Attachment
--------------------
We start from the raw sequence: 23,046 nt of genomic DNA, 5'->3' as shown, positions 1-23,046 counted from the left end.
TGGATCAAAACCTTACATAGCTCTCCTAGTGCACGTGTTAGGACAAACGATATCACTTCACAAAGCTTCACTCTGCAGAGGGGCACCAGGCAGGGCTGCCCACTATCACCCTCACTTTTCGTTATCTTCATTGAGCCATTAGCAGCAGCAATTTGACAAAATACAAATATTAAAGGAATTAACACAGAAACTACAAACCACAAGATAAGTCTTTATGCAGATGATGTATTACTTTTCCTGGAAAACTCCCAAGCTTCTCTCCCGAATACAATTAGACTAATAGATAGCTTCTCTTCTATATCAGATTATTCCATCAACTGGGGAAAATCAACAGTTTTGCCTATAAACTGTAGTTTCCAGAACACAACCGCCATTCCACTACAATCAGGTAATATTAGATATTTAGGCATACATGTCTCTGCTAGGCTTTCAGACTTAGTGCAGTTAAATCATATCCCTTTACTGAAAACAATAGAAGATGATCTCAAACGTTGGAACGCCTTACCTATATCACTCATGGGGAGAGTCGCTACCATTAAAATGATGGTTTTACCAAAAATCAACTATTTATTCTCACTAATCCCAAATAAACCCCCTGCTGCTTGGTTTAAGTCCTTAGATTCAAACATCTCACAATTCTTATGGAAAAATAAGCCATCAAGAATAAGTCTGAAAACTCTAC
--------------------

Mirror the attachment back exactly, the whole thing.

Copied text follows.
We start from the raw sequence: 23,046 nt of genomic DNA, 5'->3' as shown, positions 1-23,046 counted from the left end.
TGGATCAAAACCTTACATAGCTCTCCTAGTGCACGTGTTAGGACAAACGATATCACTTCACAAAGCTTCACTCTGCAGAGGGGCACCAGGCAGGGCTGCCCACTATCACCCTCACTTTTCGTTATCTTCATTGAGCCATTAGCAGCAGCAATTTGACAAAATACAAATATTAAAGGAATTAACACAGAAACTACAAACCACAAGATAAGTCTTTATGCAGATGATGTATTACTTTTCCTGGAAAACTCCCAAGCTTCTCTCCCGAATACAATTAGACTAATAGATAGCTTCTCTTCTATATCAGATTATTCCATCAACTGGGGAAAATCAACAGTTTTGCCTATAAACTGTAGTTTCCAGAACACAACCGCCATTCCACTACAATCAGGTAATATTAGATATTTAGGCATACATGTCTCTGCTAGGCTTTCAGACTTAGTGCAGTTAAATCATATCCCTTTACTGAAAACAATAGAAGATGATCTCAAACGTTGGAACGCCTTACCTATATCACTCATGGGGAGAGTCGCTACCATTAAAATGATGGTTTTACCAAAAATCAACTATTTATTCTCACTAATCCCAAATAAACCCCCTGCTGCTTGGTTTAAGTCCTTAGATTCAAACATCTCACAATTCTTATGGAAAAATAAGCCATCAAGAATAAGTCTGAAAACTCTAC